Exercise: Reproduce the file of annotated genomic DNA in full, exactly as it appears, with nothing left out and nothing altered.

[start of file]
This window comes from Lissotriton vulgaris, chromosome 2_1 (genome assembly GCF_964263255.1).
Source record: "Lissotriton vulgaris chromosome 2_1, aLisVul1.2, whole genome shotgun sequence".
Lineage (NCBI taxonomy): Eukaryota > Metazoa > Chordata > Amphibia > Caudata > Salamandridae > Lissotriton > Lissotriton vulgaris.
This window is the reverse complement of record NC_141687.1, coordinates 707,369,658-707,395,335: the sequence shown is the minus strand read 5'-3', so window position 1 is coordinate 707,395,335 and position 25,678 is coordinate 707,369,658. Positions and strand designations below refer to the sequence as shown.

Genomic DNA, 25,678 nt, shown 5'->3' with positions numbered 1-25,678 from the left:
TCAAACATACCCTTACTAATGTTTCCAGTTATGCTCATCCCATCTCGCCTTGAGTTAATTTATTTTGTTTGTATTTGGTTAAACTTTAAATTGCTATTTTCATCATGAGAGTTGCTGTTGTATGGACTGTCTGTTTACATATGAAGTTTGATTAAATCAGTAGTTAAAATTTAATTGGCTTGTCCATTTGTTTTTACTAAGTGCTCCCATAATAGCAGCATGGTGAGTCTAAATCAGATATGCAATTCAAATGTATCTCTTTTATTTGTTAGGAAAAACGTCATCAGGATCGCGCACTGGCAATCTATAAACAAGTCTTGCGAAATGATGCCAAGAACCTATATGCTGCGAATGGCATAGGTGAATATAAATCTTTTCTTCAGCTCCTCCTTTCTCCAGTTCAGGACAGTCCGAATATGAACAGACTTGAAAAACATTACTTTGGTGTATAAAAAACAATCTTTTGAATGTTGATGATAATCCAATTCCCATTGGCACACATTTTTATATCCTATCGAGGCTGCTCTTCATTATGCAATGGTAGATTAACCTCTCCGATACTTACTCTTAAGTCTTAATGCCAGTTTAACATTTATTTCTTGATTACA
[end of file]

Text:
This window comes from Lissotriton vulgaris, chromosome 2_1 (genome assembly GCF_964263255.1).
Source record: "Lissotriton vulgaris chromosome 2_1, aLisVul1.2, whole genome shotgun sequence".
Lineage (NCBI taxonomy): Eukaryota > Metazoa > Chordata > Amphibia > Caudata > Salamandridae > Lissotriton > Lissotriton vulgaris.
This window is the reverse complement of record NC_141687.1, coordinates 707,369,658-707,395,335: the sequence shown is the minus strand read 5'-3', so window position 1 is coordinate 707,395,335 and position 25,678 is coordinate 707,369,658. Positions and strand designations below refer to the sequence as shown.

Genomic DNA, 25,678 nt, shown 5'->3' with positions numbered 1-25,678 from the left:
TCAAACATACCCTTACTAATGTTTCCAGTTATGCTCATCCCATCTCGCCTTGAGTTAATTTATTTTGTTTGTATTTGGTTAAACTTTAAATTGCTATTTTCATCATGAGAGTTGCTGTTGTATGGACTGTCTGTTTACATATGAAGTTTGATTAAATCAGTAGTTAAAATTTAATTGGCTTGTCCATTTGTTTTTACTAAGTGCTCCCATAATAGCAGCATGGTGAGTCTAAATCAGATATGCAATTCAAATGTATCTCTTTTATTTGTTAGGAAAAACGTCATCAGGATCGCGCACTGGCAATCTATAAACAAGTCTTGCGAAATGATGCCAAGAACCTATATGCTGCGAATGGCATAGGTGAATATAAATCTTTTCTTCAGCTCCTCCTTTCTCCAGTTCAGGACAGTCCGAATATGAACAGACTTGAAAAACATTACTTTGGTGTATAAAAAACAATCTTTTGAATGTTGATGATAATCCAATTCCCATTGGCACACATTTTTATATCCTATCGAGGCTGCTCTTCATTATGCAATGGTAGATTAACCTCTCCGATACTTACTCTTAAGTCTTAATGCCAGTTTAACATTTATTTCTTGATTACA